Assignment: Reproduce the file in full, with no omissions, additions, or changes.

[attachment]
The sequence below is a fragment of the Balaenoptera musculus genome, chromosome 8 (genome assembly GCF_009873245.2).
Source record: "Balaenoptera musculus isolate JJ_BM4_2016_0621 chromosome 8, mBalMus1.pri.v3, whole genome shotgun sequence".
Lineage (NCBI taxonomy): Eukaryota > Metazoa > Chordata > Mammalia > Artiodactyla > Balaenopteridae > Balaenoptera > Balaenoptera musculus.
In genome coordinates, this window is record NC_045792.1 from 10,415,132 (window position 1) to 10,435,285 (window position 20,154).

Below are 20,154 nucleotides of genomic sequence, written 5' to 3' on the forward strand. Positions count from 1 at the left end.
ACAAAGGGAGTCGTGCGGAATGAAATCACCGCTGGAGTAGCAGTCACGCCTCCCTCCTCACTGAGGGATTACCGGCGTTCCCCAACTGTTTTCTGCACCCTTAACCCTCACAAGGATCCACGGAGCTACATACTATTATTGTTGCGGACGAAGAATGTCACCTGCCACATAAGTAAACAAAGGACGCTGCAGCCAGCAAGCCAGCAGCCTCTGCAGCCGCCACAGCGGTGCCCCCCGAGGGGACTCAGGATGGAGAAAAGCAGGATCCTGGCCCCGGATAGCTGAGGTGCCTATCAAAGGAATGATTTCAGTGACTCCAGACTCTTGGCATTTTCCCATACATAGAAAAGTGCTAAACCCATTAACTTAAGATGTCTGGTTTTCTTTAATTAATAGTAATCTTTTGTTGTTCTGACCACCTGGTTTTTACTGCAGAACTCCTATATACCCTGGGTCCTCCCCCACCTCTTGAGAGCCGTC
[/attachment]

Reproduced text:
The sequence below is a fragment of the Balaenoptera musculus genome, chromosome 8 (genome assembly GCF_009873245.2).
Source record: "Balaenoptera musculus isolate JJ_BM4_2016_0621 chromosome 8, mBalMus1.pri.v3, whole genome shotgun sequence".
Lineage (NCBI taxonomy): Eukaryota > Metazoa > Chordata > Mammalia > Artiodactyla > Balaenopteridae > Balaenoptera > Balaenoptera musculus.
In genome coordinates, this window is record NC_045792.1 from 10,415,132 (window position 1) to 10,435,285 (window position 20,154).

Below are 20,154 nucleotides of genomic sequence, written 5' to 3' on the forward strand. Positions count from 1 at the left end.
ACAAAGGGAGTCGTGCGGAATGAAATCACCGCTGGAGTAGCAGTCACGCCTCCCTCCTCACTGAGGGATTACCGGCGTTCCCCAACTGTTTTCTGCACCCTTAACCCTCACAAGGATCCACGGAGCTACATACTATTATTGTTGCGGACGAAGAATGTCACCTGCCACATAAGTAAACAAAGGACGCTGCAGCCAGCAAGCCAGCAGCCTCTGCAGCCGCCACAGCGGTGCCCCCCGAGGGGACTCAGGATGGAGAAAAGCAGGATCCTGGCCCCGGATAGCTGAGGTGCCTATCAAAGGAATGATTTCAGTGACTCCAGACTCTTGGCATTTTCCCATACATAGAAAAGTGCTAAACCCATTAACTTAAGATGTCTGGTTTTCTTTAATTAATAGTAATCTTTTGTTGTTCTGACCACCTGGTTTTTACTGCAGAACTCCTATATACCCTGGGTCCTCCCCCACCTCTTGAGAGCCGTC